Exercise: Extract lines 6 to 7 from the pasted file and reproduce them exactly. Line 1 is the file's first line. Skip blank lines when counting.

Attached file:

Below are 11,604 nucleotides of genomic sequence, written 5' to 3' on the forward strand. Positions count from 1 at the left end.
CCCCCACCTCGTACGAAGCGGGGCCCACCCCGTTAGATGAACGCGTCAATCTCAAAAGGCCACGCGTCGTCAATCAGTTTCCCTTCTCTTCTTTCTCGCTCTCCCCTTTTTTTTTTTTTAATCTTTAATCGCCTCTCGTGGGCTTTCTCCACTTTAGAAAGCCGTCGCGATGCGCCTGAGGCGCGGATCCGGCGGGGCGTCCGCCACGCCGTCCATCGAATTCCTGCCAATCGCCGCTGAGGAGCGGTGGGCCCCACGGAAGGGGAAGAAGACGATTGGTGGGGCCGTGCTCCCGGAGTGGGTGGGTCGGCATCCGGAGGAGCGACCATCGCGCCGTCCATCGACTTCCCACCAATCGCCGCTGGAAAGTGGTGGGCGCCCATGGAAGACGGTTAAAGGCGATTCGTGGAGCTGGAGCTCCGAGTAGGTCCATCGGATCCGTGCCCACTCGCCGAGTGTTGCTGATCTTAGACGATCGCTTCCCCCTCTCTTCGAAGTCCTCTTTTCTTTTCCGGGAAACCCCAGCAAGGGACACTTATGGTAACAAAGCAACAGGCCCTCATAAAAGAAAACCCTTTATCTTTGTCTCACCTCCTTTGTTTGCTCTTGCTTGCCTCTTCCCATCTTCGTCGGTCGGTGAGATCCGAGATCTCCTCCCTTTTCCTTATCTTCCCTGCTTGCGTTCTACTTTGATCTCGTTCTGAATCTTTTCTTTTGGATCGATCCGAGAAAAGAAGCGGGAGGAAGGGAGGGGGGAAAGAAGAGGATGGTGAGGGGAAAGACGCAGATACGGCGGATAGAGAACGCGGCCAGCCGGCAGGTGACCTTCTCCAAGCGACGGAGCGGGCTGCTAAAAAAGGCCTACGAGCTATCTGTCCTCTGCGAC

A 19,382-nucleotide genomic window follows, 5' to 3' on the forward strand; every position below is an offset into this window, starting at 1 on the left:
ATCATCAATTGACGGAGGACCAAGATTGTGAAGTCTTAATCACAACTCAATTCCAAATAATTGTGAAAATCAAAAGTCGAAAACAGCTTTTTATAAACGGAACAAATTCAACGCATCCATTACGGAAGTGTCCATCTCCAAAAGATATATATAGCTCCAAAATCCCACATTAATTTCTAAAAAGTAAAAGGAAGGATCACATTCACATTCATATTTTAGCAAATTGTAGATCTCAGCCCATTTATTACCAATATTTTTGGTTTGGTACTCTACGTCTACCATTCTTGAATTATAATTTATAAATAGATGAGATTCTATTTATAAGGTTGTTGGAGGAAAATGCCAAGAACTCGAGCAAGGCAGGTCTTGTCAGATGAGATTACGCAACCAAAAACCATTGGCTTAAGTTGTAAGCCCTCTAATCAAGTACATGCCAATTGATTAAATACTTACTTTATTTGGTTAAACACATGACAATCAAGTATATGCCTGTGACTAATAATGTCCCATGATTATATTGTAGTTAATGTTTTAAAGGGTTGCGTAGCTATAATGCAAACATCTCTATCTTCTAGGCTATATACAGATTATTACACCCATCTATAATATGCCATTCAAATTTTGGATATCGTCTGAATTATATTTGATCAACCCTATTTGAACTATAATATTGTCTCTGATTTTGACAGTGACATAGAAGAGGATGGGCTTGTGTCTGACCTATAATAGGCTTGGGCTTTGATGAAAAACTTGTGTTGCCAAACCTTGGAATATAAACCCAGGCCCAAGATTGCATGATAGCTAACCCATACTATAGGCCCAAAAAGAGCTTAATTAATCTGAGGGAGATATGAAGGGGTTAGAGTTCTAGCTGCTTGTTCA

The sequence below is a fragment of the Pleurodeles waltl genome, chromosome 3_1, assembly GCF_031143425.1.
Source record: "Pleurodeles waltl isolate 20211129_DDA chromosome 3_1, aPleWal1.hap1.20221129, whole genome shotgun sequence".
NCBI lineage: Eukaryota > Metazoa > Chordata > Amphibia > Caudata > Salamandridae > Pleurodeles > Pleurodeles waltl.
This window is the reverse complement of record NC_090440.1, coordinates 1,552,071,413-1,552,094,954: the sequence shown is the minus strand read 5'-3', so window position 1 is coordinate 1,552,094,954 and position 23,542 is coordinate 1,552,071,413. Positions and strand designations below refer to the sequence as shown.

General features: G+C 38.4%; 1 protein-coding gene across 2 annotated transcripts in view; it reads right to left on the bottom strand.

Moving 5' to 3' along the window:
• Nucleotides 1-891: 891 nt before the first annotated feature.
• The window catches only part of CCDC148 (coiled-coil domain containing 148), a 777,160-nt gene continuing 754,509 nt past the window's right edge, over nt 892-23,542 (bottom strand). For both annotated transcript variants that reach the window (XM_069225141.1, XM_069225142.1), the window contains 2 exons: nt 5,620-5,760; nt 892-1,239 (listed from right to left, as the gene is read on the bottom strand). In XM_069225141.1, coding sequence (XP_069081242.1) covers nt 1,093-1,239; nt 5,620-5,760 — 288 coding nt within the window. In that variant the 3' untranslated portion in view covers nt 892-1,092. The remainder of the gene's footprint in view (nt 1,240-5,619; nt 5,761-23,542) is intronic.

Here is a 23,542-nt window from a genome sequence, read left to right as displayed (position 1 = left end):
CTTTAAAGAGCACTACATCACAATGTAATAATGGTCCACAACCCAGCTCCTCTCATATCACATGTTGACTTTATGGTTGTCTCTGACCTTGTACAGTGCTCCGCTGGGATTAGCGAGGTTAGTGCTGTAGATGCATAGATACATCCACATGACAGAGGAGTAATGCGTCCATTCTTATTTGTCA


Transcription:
Source record: "Pleurodeles waltl isolate 20211129_DDA chromosome 3_1, aPleWal1.hap1.20221129, whole genome shotgun sequence".
NCBI lineage: Eukaryota > Metazoa > Chordata > Amphibia > Caudata > Salamandridae > Pleurodeles > Pleurodeles waltl.